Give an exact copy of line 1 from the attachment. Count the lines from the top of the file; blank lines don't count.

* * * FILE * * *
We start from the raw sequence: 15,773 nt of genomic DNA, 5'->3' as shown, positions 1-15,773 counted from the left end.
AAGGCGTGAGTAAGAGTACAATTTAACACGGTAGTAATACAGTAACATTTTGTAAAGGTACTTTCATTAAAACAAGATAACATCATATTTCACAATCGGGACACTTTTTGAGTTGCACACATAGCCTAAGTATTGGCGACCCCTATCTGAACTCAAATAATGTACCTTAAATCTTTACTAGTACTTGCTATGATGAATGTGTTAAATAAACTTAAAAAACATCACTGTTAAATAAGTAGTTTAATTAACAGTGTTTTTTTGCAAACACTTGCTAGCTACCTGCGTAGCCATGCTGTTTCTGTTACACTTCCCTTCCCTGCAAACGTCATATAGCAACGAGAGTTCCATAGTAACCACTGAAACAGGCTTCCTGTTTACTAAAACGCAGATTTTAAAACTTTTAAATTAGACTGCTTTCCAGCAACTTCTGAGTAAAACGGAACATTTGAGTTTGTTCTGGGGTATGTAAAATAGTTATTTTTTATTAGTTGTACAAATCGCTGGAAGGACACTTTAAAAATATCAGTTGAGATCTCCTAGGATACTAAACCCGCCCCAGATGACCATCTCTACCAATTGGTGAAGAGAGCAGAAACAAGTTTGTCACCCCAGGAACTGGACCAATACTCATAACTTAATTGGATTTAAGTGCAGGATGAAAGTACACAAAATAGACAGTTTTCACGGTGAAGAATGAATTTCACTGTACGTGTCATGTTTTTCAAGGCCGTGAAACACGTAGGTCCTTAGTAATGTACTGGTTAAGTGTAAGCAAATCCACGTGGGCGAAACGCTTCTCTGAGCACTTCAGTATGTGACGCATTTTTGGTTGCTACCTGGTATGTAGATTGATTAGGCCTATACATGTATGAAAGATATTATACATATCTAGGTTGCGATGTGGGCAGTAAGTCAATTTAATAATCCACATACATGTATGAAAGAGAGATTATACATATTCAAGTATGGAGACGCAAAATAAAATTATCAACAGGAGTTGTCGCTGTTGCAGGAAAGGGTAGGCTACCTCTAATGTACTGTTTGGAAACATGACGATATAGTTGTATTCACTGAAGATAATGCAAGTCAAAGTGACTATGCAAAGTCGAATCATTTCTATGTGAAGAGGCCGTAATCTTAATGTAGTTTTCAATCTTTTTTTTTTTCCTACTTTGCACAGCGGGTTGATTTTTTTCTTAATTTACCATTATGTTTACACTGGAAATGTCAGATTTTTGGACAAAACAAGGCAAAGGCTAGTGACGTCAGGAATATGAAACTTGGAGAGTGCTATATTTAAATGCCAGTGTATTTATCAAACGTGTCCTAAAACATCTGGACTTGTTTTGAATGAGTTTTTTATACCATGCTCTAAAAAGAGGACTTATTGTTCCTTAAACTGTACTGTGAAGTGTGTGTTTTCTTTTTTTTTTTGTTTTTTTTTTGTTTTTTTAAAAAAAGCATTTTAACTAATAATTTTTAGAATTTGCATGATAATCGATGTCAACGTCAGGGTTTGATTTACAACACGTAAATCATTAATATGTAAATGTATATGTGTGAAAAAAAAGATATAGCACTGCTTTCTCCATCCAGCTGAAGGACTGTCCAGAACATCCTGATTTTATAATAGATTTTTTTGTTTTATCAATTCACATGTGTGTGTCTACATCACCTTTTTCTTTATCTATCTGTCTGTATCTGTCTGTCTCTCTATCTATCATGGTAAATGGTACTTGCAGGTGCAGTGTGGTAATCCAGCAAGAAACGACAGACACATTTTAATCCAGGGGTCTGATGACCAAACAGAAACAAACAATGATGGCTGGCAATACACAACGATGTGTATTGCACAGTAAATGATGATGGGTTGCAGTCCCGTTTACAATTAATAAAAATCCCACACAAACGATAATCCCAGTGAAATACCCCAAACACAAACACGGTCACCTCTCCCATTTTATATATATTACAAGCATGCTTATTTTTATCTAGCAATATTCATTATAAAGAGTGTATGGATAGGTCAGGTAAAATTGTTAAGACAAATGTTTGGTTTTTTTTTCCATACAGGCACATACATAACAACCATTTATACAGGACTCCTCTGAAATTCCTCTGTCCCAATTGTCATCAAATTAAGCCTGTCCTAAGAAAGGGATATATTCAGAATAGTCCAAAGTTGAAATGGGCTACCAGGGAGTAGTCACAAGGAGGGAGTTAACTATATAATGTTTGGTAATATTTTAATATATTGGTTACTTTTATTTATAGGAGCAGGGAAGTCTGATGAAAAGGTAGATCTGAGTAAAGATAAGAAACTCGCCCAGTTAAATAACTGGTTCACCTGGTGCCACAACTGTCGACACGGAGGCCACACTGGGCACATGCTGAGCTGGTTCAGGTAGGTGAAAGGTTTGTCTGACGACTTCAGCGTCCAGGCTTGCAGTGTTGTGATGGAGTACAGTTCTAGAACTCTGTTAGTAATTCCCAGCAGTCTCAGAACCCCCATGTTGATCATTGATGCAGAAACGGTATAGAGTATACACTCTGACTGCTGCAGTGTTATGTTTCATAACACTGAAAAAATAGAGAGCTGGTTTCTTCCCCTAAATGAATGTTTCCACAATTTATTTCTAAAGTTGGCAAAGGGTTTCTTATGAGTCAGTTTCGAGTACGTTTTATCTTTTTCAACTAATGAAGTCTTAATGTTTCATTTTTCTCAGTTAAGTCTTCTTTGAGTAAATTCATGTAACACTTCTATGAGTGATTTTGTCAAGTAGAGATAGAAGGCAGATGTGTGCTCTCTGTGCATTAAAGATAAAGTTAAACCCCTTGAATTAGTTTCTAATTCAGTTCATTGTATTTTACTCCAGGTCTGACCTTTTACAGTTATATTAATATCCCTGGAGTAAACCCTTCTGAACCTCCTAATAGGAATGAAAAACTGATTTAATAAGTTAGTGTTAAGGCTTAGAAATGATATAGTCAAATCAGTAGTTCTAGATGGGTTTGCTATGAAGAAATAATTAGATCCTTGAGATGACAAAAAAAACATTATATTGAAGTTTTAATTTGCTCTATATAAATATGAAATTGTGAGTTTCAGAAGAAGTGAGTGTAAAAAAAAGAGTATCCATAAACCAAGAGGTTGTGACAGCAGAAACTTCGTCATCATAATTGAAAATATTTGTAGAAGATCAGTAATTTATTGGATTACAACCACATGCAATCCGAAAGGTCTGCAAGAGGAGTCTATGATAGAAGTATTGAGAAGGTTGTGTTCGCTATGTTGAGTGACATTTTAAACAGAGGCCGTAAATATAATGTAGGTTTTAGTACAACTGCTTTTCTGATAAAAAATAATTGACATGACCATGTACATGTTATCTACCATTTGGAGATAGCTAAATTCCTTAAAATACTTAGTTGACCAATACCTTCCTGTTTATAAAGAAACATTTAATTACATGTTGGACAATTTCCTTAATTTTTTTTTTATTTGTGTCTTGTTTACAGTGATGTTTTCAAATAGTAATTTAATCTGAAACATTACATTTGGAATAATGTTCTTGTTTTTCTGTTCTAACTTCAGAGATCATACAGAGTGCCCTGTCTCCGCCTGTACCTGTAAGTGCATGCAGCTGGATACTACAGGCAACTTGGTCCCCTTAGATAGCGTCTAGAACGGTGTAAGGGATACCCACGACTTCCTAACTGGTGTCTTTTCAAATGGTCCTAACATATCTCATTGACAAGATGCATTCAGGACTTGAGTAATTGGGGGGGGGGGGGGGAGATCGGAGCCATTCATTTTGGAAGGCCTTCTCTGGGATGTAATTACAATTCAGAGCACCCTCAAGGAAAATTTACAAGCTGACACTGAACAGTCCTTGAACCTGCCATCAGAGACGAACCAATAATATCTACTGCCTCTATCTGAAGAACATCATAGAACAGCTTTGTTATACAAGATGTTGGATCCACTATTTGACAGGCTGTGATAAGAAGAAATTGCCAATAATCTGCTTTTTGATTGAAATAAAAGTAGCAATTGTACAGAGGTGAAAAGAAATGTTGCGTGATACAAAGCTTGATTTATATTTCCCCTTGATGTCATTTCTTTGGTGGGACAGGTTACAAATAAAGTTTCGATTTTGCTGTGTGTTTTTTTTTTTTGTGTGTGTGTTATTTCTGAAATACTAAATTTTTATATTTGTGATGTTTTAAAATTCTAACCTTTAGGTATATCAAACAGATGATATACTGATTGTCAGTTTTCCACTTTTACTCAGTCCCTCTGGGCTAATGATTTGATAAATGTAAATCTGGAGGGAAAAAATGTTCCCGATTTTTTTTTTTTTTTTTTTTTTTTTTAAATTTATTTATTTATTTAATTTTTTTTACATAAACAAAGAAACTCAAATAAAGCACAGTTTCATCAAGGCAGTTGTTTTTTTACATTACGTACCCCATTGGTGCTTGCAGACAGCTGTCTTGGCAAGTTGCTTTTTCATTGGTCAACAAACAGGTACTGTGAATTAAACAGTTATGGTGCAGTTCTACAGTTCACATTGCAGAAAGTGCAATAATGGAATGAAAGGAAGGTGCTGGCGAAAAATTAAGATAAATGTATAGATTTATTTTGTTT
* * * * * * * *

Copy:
We start from the raw sequence: 15,773 nt of genomic DNA, 5'->3' as shown, positions 1-15,773 counted from the left end.